Abstract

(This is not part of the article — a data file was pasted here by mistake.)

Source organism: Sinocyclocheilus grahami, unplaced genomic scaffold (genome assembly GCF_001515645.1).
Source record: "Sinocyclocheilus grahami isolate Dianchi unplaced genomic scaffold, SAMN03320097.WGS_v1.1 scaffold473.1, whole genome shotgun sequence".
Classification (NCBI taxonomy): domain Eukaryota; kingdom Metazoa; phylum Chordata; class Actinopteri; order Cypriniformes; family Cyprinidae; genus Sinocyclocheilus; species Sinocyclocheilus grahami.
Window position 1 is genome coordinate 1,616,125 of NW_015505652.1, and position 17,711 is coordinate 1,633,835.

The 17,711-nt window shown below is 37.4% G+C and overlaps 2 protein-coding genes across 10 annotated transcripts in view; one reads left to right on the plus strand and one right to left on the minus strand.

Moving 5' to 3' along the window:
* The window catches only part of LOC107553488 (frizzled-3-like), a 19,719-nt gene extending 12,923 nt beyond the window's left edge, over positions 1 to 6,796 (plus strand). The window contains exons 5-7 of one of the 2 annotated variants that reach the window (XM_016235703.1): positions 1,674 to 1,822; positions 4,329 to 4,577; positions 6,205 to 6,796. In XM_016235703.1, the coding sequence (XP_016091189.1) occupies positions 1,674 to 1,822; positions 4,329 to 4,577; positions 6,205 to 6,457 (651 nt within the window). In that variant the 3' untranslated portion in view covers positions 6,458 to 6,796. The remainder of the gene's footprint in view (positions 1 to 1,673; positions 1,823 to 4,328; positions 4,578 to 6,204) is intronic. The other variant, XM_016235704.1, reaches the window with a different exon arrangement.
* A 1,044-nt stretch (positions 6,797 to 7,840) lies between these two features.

Late Quaternary sediments from the Peru upwelling zone have been investigated using backscattered electron imagery. The dysaerobic to anaerobic conditions which persist within the strong oxygen minimum zone intersecting the shelf and upper slope sediments, have resulted in the preservation of a wide range of microscopic fine structure relating to biological activity. Two forms of pelletal structures are present: pellets and aggregate structures. (1) Pellets are oval in cross section with a mean diameter of 610μm and sharp boundaries; three common pellet types have been identified: (a) crushed diatom and clay pellets; (b) intact diatom pellets; and (c) silt pellets. (2) Aggregate structures are smaller than pellets with a mean diameter of 360 μm. They have indistinct boundaries and may be composed either of pure diatom ooze or a mix of clay, silt and diatoms. The size, shape and mode of occurrence of aggregate structures suggest that they are the product of a meiofauna, redistributing the topmost sediment during periods of very slight increases in oxygen. Most of the crushed diatom/clay pellets and intact diatom pellets are probably also the product of a surficial deposit-feeding fauna tolerant of low dissolved oxygen levels such as polychaete worms. Silt pellets may record the chamber building activities of agglutinating foraminifera.

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